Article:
So what happened during the second quarter 2016? Well, the elephant in the room was the United Kingdomâ€™s (UK) referendum to leave the European Union (EU), also known as the Brexit. The referendum was set by British Prime Minister David Cameron to appease a national populist movement concerned by fears that the UK was losing its national sovereignty to the European Union. An overwhelming majority of political observers and economic analysts predicted a â€˜Stayâ€™ vote as the result of the upcoming referendum. This confidence led to a rally in global financial markets leading into the days before the vote, clearly in anticipation that the United Kingdom continue as a member of the EU. However, the majority of Britons voted to leave the EU, which shocked the entire financial markets and resulted in Prime Minister Cameronâ€™s resignation.
Global equity markets declined sharply on the news. Media experts opined that the vote would spark a chain reaction of adverse events that would lead to the eventual breakup of the European Union. However, two days after the vote, cooler heads prevailed and equity markets started to recover from their initial reaction. How the vote will ultimately affect European, British, and Global markets remains to be seen, as events are very much in a state of flux and new nuances of the Brexit seem to appear daily.
Despite the Brexit-borne fireworks, the S&P 500 closed the end of the second quarter 2016 at 2098 for a total return of 2.4% and a year-to-date return of 3.8%. On the overseas front, non-U.S. equity performance was mixed. Emerging market equities (MSCI EM) had a small positive return for the quarter and the index remains up 6.4% for 2016. As expected with the Brexit, developed market international equities (MSCI EAFE) posted a negative return for the quarter of 1.4%. Overall, we maintain our view that equities can continue to outperform bonds, cash, and inflation over the long term, and during these periods of market weakness we see potential buying opportunities. After Brexit, United States (US) stocks are now seen as a less risky holding compared to their European counterparts. Corporate fundamentals are strong and valuations remain reasonable in light of low inflation and low interest rates.
Federal Reserve Chair Janet Yellen remains motivated to normalize rate policy. Regardless of her motivation, any rate increase this summer is highly unlikely. The bond markets are even suggesting that a rate cut might now be more likely than a hike. In June, U.S. Treasury bonds were the beneficiary of a post Brexit flight to quality with the 10 Year Bond yield falling to 1.49% from 1.84% from the month before (remember, as yields fall, bond prices rise). Despite the flight to quality in Treasury bonds, corporate bonds (credit) continued to perform well. During the second quarter, high yield bonds led the way with the Barclays High Yield index posting a 5.5% return, while Barclays intermediate and short term bond indices returned 1.4% and 0.9%, respectively. Overall, bond prices remain strong and fundamentals stable.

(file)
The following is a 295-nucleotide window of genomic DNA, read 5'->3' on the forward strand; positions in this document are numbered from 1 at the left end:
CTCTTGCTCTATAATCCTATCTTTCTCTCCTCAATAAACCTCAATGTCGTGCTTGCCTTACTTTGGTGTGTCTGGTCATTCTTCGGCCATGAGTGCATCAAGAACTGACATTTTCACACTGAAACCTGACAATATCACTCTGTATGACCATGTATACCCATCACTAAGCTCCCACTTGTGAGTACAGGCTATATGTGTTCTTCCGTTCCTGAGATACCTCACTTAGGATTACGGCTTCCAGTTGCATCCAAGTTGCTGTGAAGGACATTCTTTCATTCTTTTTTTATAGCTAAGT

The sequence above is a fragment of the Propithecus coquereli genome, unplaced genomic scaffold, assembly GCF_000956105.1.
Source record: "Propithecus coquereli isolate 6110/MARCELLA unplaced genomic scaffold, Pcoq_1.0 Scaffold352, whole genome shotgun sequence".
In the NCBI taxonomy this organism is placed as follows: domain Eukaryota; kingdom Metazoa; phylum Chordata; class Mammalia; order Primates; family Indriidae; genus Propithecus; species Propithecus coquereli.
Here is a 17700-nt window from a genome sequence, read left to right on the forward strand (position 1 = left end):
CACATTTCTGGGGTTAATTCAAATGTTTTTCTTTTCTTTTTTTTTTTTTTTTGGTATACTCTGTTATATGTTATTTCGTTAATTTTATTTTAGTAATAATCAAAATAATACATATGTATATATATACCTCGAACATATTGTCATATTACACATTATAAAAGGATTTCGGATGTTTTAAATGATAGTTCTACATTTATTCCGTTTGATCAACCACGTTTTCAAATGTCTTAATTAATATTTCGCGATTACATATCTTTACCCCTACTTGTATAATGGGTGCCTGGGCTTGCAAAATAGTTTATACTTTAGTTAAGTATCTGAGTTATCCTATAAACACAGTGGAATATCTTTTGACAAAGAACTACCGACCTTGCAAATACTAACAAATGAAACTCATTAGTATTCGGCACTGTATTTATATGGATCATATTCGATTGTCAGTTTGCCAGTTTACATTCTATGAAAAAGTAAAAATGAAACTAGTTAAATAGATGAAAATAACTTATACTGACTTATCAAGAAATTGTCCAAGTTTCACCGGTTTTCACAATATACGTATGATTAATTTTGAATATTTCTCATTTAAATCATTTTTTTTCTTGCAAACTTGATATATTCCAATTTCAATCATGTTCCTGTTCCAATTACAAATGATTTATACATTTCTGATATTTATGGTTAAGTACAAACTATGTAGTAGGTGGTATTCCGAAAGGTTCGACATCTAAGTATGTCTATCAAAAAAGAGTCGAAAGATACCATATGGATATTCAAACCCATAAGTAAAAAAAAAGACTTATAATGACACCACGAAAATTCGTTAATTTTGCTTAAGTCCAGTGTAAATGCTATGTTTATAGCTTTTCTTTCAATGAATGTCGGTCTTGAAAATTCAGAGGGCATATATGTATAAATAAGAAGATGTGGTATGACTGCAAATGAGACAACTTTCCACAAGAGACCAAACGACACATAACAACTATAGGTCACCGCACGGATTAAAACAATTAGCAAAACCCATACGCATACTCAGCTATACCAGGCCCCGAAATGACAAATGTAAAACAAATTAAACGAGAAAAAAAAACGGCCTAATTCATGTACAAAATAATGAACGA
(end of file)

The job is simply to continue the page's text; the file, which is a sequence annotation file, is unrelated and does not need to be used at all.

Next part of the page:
Commodities led the way for alternatives in the second quarter of 2016 with the Bloomberg Commodity Index posting a return of 12.7%. Commodity markets have recovered through 2016 largely due to the rebound in oil prices. Factors such as a weakling dollar and falling supply have led to the first sustained rally in two years. Oil is near $50 a barrel which is roughly half the price of the highs from two years ago. In addition, Real Estate Investment Trusts (REITs) continue to perform well with the FTSE NAREIT index posting a second quarter return of 7.4%. REITs remain strong as investors are looking for higher yields in a low rate environment and we believe the demand to own REITs will continue as the S&P Dow Jones Indices give REITs their own industry classification later this summer. Lastly, managed futures performed as expected during the quarter, especially as the Brexit news hit the markets. Prior to the Brexit news, managed futures had a negative return for the year and as the equity markets fell sharply, the AQR Managed Futures fund posted a strong positive return and ended the quarter with 2.1% return for 2016. Fortunately, our alternatives allocations performed relatively well in the second quarter, benefiting portfolios by reducing risk and increasing return.
As odd as this may sound, what we are not surprised by is the fact that a global, economic and political event caught everyone by surprise. The market volatility weâ€™ve experienced in the last two weeks reinforces the importance of properly allocating oneâ€™s investments to reflect both their current and future needs. Over the last few years, as the last week of June will certainly reinforce, we have experienced a market environment increasingly driven by headline risk. As tempted as one might feel to make sweeping investment changes in the face of market turmoil, itâ€™s critically important to remember daily market conditions are short term and ever-changing, while the need for your investments to remain productive and diversified remains constant.
Itâ€™s easy to heed the advice of so-called media experts or feel the need to make trades based on the current environment, however, many of last yearâ€™s poorest performing investments are delivering the strongest returns of 2016. Itâ€™s the long-term perspective that delivers solid performance. We welcome you to reach out to us should you have any thoughts or concerns about your investments or would like to discuss the markets in general. We remain committed to exercising the highest standards of care when managing your investments and value your confidence in us.
Copyright 2017 REDW Stanley Financial Advisors, LLC. All Rights Reserved. This publication is intended for general informational purposes only and should not be construed as investment, financial, tax, or legal advice.Â